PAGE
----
Unions warn over Remploy job losses

Unions warn over Remploy job losses


Unite leader Len McCluskey has warned 1,500 staff at Remploy could lose their jobs

Calls for voluntary redundancies among staff at a firm employing mainly disabled workers could result in around 1,500 job losses, union leaders have warned.

Remploy said it was constantly seeking to improve efficiency, adding that the scheme being offered to staff in its Enterprise Businesses and Central Service was “entirely voluntary”.

The firm said its factory businesses had suffered under the current economic climate, with many operating at less than 50% capacity.

A spokesman said: “As a result, Remploy is not fulfilling its mission to provide sustainable employment opportunities for disabled people. We will ensure that any employee who decides to leave and wants to continue working will have guaranteed support from our employment services to find another job.”

GMB national officer Phil Davies said: “The factory sites have since been starved of work because of an incompetent and overpaid management. This is in spite of the fact that the EU allows public authorities to place one contract with a supported workshop but the management have failed to take advantage of this provision.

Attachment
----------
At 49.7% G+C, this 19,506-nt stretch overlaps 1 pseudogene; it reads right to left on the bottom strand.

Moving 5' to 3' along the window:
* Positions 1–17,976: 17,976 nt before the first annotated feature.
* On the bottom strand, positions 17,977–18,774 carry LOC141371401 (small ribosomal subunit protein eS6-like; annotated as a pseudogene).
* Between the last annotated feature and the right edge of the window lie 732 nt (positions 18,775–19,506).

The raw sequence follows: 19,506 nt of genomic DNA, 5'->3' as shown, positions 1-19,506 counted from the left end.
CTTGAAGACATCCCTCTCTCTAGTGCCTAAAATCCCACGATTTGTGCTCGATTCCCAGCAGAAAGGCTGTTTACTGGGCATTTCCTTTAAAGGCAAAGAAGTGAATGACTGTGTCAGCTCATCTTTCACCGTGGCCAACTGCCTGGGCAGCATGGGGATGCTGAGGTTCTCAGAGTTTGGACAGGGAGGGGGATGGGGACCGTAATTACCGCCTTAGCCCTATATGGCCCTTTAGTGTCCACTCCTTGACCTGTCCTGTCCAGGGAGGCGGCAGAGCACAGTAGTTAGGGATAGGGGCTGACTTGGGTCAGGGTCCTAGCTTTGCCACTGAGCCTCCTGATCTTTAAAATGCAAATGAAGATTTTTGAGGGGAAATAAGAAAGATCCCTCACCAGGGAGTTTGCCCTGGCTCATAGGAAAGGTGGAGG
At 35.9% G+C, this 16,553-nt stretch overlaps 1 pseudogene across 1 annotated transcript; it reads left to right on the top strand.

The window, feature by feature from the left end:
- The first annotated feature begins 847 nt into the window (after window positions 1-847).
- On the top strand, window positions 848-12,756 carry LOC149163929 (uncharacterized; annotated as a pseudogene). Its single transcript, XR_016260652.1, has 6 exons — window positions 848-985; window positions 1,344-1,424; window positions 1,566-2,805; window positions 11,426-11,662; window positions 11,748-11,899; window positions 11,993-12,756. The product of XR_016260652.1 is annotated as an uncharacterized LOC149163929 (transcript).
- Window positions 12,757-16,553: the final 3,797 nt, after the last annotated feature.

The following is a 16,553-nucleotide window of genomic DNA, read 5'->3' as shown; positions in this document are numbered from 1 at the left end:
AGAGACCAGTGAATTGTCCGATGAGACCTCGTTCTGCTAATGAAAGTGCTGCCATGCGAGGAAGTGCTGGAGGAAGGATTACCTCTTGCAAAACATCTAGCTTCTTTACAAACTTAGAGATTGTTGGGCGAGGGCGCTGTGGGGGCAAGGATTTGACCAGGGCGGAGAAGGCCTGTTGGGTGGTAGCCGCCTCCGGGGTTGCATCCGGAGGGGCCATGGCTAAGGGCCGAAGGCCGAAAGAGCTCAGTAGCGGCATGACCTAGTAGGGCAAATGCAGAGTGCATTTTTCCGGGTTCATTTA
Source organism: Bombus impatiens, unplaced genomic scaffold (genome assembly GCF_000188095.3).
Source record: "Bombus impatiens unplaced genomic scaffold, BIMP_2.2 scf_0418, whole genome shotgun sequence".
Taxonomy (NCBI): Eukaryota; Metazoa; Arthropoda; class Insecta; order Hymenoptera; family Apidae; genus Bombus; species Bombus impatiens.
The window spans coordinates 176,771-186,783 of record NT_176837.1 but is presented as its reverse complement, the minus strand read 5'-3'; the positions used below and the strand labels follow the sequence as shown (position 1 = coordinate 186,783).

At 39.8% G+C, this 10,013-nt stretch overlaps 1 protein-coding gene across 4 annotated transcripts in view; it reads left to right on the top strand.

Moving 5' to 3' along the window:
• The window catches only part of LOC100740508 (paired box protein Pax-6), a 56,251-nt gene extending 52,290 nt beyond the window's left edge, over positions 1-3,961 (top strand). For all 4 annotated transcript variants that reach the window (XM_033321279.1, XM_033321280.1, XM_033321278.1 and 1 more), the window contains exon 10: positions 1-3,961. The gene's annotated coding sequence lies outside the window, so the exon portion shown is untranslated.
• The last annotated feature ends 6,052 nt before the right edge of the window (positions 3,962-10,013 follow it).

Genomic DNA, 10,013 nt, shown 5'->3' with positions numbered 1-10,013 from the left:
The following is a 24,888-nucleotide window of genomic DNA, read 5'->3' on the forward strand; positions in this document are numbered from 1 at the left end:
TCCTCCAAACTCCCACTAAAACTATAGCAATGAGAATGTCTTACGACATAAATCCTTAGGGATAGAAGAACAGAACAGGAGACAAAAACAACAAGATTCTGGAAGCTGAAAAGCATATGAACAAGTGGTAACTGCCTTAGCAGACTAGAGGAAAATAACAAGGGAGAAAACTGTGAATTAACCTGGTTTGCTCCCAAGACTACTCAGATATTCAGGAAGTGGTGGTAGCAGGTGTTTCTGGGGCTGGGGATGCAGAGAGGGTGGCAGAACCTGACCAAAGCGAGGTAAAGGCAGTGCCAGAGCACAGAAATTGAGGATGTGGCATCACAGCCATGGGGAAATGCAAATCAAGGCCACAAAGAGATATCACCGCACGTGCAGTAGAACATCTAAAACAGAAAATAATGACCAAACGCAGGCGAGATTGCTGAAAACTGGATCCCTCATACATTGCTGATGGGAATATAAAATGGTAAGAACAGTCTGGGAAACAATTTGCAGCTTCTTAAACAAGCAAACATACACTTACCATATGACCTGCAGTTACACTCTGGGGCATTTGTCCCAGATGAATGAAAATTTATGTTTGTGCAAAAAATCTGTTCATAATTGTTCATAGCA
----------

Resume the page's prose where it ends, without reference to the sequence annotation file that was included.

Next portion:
“The trade unions will not accept this situation and will fight to stop the sell-off of disabled jobs. This is the harshest cut of all that this Government has proposed. To make things worse, the Deputy Prime Minister, Nick Clegg, publicly pledged his full support in 2008 to stop any Remploy factory closures.”

Unite blamed “poor management” for the announcement, warning that half the 3,000 disabled employees, some of them severely disabled, could lose their jobs.

The union’s new leader, Len McCluskey, called on the Government to intervene, adding: “What these employees face is a nightmare scenario of struggling to find new jobs in the toughest jobs market since the early 1990s, when we all know that disabled people are always at the back of the jobs queue. Ultimately, there is the prospect that some of these factories could close.

“If the Big Society means anything, it should be about helping those most in need of employment to secure work – with all the self-respect and financial security that brings. We will be campaigning against this voluntary redundancy programme during the 90-day consultation period.”

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